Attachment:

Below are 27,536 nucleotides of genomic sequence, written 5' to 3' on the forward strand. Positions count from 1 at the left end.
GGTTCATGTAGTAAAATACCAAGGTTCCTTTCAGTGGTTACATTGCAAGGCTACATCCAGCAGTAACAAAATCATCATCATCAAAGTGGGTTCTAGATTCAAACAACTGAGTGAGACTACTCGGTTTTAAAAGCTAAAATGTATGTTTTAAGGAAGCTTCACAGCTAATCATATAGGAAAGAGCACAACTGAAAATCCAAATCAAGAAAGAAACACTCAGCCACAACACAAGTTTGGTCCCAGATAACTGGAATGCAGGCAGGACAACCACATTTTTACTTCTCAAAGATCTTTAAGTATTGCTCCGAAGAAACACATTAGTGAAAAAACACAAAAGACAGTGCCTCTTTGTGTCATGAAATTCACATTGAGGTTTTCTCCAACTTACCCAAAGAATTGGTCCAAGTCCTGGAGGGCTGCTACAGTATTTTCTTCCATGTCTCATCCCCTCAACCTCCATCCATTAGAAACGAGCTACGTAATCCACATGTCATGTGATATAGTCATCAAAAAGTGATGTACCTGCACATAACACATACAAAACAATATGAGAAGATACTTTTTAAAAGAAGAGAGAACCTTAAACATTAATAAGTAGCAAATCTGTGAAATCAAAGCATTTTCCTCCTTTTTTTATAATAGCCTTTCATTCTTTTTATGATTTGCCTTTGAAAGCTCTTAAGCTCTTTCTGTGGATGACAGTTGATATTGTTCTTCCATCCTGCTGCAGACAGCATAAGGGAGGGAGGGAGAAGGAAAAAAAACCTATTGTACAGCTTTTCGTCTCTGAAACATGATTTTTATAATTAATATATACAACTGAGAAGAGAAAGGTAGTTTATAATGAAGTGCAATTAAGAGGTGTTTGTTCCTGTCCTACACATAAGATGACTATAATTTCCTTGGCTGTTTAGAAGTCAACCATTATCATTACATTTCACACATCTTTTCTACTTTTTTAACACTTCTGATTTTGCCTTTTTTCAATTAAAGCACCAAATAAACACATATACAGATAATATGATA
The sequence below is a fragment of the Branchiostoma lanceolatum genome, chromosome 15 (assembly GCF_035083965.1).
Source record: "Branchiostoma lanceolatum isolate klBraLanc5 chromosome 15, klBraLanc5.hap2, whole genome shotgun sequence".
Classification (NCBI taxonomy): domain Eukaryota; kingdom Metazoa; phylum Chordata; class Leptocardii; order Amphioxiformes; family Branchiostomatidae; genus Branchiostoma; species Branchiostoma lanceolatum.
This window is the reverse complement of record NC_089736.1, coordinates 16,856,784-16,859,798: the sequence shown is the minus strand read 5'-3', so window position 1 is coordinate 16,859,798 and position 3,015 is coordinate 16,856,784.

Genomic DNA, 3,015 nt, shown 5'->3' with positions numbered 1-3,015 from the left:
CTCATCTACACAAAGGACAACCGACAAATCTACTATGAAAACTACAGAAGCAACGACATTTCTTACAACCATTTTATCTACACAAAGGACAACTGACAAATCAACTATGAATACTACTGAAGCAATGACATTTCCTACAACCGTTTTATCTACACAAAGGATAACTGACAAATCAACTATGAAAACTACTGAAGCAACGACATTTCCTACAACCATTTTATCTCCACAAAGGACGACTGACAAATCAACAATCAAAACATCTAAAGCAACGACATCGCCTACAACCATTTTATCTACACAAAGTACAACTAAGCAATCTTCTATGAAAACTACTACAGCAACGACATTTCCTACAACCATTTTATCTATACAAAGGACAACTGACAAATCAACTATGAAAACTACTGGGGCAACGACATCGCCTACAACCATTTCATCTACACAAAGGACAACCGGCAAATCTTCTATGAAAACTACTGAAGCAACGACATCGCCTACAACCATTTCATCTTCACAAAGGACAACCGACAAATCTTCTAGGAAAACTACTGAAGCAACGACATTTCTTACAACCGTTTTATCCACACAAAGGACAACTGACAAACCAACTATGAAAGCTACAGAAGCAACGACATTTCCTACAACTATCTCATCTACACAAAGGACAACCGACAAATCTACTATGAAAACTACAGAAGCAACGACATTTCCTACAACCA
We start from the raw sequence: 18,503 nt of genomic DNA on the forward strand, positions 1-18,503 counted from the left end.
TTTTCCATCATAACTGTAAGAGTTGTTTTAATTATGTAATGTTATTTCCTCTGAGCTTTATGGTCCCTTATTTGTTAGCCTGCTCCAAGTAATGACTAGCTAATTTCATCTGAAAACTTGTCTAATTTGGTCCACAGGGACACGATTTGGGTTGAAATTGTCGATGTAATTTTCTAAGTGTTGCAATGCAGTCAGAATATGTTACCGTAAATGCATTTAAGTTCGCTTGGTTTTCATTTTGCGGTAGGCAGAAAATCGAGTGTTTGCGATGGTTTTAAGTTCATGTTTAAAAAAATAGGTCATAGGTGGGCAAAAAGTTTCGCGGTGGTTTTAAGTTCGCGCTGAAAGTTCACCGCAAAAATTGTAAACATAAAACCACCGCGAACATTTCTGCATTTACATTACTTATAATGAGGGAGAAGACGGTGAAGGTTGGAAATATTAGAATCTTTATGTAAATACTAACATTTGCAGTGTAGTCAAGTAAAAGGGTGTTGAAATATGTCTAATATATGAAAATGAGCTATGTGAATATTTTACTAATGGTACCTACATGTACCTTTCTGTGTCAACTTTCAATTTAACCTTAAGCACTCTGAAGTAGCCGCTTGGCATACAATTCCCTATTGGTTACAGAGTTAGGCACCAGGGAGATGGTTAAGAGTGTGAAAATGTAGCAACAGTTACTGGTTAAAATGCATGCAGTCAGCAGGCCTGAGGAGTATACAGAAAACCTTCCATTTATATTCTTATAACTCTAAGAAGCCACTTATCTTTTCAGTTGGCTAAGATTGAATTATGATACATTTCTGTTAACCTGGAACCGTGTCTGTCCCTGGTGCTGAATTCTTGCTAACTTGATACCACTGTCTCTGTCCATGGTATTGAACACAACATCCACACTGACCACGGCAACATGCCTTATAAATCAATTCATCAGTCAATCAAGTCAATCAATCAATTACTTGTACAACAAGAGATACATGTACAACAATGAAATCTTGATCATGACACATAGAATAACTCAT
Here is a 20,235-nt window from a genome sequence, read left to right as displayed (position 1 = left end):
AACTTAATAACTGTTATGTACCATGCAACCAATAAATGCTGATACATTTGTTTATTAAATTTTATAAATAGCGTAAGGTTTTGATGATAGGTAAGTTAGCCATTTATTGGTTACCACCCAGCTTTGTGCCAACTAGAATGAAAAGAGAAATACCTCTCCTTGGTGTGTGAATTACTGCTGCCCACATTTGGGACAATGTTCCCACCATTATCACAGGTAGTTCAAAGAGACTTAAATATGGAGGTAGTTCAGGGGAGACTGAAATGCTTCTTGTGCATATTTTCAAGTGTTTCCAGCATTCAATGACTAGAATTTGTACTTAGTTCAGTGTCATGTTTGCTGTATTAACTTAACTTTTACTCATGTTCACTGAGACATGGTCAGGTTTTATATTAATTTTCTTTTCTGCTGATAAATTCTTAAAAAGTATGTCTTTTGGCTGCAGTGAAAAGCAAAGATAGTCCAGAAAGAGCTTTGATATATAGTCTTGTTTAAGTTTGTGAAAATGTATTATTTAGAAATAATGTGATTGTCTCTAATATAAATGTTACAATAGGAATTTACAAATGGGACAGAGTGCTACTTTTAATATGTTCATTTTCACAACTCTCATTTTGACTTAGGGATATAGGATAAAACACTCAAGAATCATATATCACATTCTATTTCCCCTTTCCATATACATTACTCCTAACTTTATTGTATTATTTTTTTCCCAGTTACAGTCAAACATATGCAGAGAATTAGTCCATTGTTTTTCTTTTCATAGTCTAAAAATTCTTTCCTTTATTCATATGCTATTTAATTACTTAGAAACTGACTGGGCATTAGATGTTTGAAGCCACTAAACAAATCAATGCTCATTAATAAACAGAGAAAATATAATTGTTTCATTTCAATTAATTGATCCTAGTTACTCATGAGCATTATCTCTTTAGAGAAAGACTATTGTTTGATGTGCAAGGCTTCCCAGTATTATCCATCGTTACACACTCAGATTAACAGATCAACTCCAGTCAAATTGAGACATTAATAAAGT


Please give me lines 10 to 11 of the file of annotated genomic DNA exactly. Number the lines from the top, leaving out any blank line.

TTTTCCATCATAACTGTAAGAGTTGTTTTAATTATGTAATGTTATTTCCTCTGAGCTTTATGGTCCCTTATTTGTTAGCCTGCTCCAAGTAATGACTAGCTAATTTCATCTGAAAACTTGTCTAATTTGGTCCACAGGGACACGATTTGGGTTGAAATTGTCGATGTAATTTTCTAAGTGTTGCAATGCAGTCAGAATATGTTACCGTAAATGCATTTAAGTTCGCTTGGTTTTCATTTTGCGGTAGGCAGAAAATCGAGTGTTTGCGATGGTTTTAAGTTCATGTTTAAAAAAATAGGTCATAGGTGGGCAAAAAGTTTCGCGGTGGTTTTAAGTTCGCGCTGAAAGTTCACCGCAAAAATTGTAAACATAAAACCACCGCGAACATTTCTGCATTTACATTACTTATAATGAGGGAGAAGACGGTGAAGGTTGGAAATATTAGAATCTTTATGTAAATACTAACATTTGCAGTGTAGTCAAGTAAAAGGGTGTTGAAATATGTCTAATATATGAAAATGAGCTATGTGAATATTTTACTAATGGTACCTACATGTACCTTTCTGTGTCAACTTTCAATTTAACCTTAAGCACTCTGAAGTAGCCGCTTGGCATACAATTCCCTATTGGTTACAGAGTTAGGCACCAGGGAGATGGTTAAGAGTGTGAAAATGTAGCAACAGTTACTGGTTAAAATGCATGCAGTCAGCAGGCCTGAGGAGTATACAGAAAACCTTCCATTTATATTCTTATAACTCTAAGAAGCCACTTATCTTTTCAGTTGGCTAAGATTGAATTATGATACATTTCTGTTAACCTGGAACCGTGTCTGTCCCTGGTGCTGAATTCTTGCTAACTTGATACCACTGTCTCTGTCCATGGTATTGAACACAACATCCACACTGACCACGGCAACATGCCTTATAAATCAATTCATCAGTCAATCAAGTCAATCAATCAATTACTTGTACAACAAGAGATACATGTACAACAATGAAATCTTGATCATGACACATAGAATAACTCAT
Here is a 20,235-nt window from a genome sequence, read left to right as displayed (position 1 = left end):